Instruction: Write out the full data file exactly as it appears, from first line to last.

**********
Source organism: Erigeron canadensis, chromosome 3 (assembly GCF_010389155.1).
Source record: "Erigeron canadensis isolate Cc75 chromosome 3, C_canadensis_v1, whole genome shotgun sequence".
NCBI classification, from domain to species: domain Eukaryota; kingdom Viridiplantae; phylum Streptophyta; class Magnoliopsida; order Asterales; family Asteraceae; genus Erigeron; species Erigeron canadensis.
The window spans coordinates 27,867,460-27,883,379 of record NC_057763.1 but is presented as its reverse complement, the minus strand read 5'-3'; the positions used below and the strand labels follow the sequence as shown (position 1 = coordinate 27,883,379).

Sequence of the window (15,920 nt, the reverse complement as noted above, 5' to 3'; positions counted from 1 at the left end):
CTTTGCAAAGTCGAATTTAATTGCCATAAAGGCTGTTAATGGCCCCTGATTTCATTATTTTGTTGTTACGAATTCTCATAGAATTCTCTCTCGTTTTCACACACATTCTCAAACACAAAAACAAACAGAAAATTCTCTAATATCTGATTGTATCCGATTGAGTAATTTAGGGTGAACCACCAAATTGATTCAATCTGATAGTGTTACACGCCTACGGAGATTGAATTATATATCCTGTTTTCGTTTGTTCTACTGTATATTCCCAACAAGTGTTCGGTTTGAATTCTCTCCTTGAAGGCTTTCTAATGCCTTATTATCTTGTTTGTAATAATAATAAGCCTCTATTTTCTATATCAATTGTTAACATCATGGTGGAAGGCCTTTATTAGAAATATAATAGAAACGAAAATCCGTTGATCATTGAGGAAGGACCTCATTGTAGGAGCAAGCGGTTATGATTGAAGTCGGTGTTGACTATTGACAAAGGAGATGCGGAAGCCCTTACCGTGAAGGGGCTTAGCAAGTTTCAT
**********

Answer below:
Source organism: Erigeron canadensis, chromosome 3 (assembly GCF_010389155.1).
Source record: "Erigeron canadensis isolate Cc75 chromosome 3, C_canadensis_v1, whole genome shotgun sequence".
NCBI classification, from domain to species: domain Eukaryota; kingdom Viridiplantae; phylum Streptophyta; class Magnoliopsida; order Asterales; family Asteraceae; genus Erigeron; species Erigeron canadensis.
The window spans coordinates 27,867,460-27,883,379 of record NC_057763.1 but is presented as its reverse complement, the minus strand read 5'-3'; the positions used below and the strand labels follow the sequence as shown (position 1 = coordinate 27,883,379).

Sequence of the window (15,920 nt, the reverse complement as noted above, 5' to 3'; positions counted from 1 at the left end):
CTTTGCAAAGTCGAATTTAATTGCCATAAAGGCTGTTAATGGCCCCTGATTTCATTATTTTGTTGTTACGAATTCTCATAGAATTCTCTCTCGTTTTCACACACATTCTCAAACACAAAAACAAACAGAAAATTCTCTAATATCTGATTGTATCCGATTGAGTAATTTAGGGTGAACCACCAAATTGATTCAATCTGATAGTGTTACACGCCTACGGAGATTGAATTATATATCCTGTTTTCGTTTGTTCTACTGTATATTCCCAACAAGTGTTCGGTTTGAATTCTCTCCTTGAAGGCTTTCTAATGCCTTATTATCTTGTTTGTAATAATAATAAGCCTCTATTTTCTATATCAATTGTTAACATCATGGTGGAAGGCCTTTATTAGAAATATAATAGAAACGAAAATCCGTTGATCATTGAGGAAGGACCTCATTGTAGGAGCAAGCGGTTATGATTGAAGTCGGTGTTGACTATTGACAAAGGAGATGCGGAAGCCCTTACCGTGAAGGGGCTTAGCAAGTTTCAT